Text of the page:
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Center for Policy Studies
Public Affairs Discussion Group

The Elephant in the Room

Kristen Lukas, Ph.D. - Director of Conservation and Science, Cleveland Metroparks Zoo, and Adjunct Assistant Professor of Biology at Case Western Reserve University
Friday January 15, 2016
12:30-1:30 p.m.
Dampeer Room
Kelvin Smith Library
Case Western Reserve University

Dear Colleagues:

Elephants are some of the world's most intelligent, emotional, and social creatures. When a herd passes a deceased elephant's bones, they stop to mourn their departed sister or brother. When a calf falls, not just his mother but his aunts and cousins come to help him up. They communicate over miles through vibrations in the ground, love to play, and humans love them for the ways in which they relate to each other and to us.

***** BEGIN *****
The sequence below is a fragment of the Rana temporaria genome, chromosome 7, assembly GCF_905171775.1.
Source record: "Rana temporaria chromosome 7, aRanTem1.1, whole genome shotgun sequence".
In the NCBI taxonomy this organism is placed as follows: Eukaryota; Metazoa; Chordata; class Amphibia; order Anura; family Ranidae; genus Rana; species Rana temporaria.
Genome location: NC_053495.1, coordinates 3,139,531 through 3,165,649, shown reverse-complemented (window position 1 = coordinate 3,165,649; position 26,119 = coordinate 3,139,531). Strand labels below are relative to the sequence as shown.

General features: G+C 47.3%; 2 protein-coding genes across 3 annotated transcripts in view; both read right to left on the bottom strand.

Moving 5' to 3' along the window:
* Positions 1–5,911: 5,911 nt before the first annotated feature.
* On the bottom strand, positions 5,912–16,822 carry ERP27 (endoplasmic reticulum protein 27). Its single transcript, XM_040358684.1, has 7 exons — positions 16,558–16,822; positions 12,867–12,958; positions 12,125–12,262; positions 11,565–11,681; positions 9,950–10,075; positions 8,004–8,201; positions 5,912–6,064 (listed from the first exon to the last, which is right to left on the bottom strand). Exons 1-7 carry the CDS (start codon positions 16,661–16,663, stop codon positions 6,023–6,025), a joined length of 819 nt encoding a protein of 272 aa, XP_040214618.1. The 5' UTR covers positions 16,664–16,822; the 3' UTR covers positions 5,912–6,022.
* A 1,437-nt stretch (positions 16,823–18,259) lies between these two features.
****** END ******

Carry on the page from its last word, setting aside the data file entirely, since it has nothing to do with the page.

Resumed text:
Humans have lived and worked with elephants for centuries. And now humans are destroying them. Poaching for elephants' ivory tusks has reached epic proportions. From 2011 to 2014, 100,000 African elephants were slaughtered. Asian elephants are also threatened by poaching, and on both continents habitats are continually contracting. Many experts fear wild elephants could be extinct within decades.

Humans in western societies know elephants from circuses and zoos. But critics argue that those environments too are depressing and unhealthy for elephants. In response, zoo managers especially have worked to fit their habitats to elephants' social needs – as in the Cleveland Zoo's African Elephant Crossing. So the fate of elephants is in the balance, and that involves issues both about their lives in the wild and their lives with humans. Join us to discuss the future of one of the most magnificent and wonderful of our fellow-creatures.

All best regards,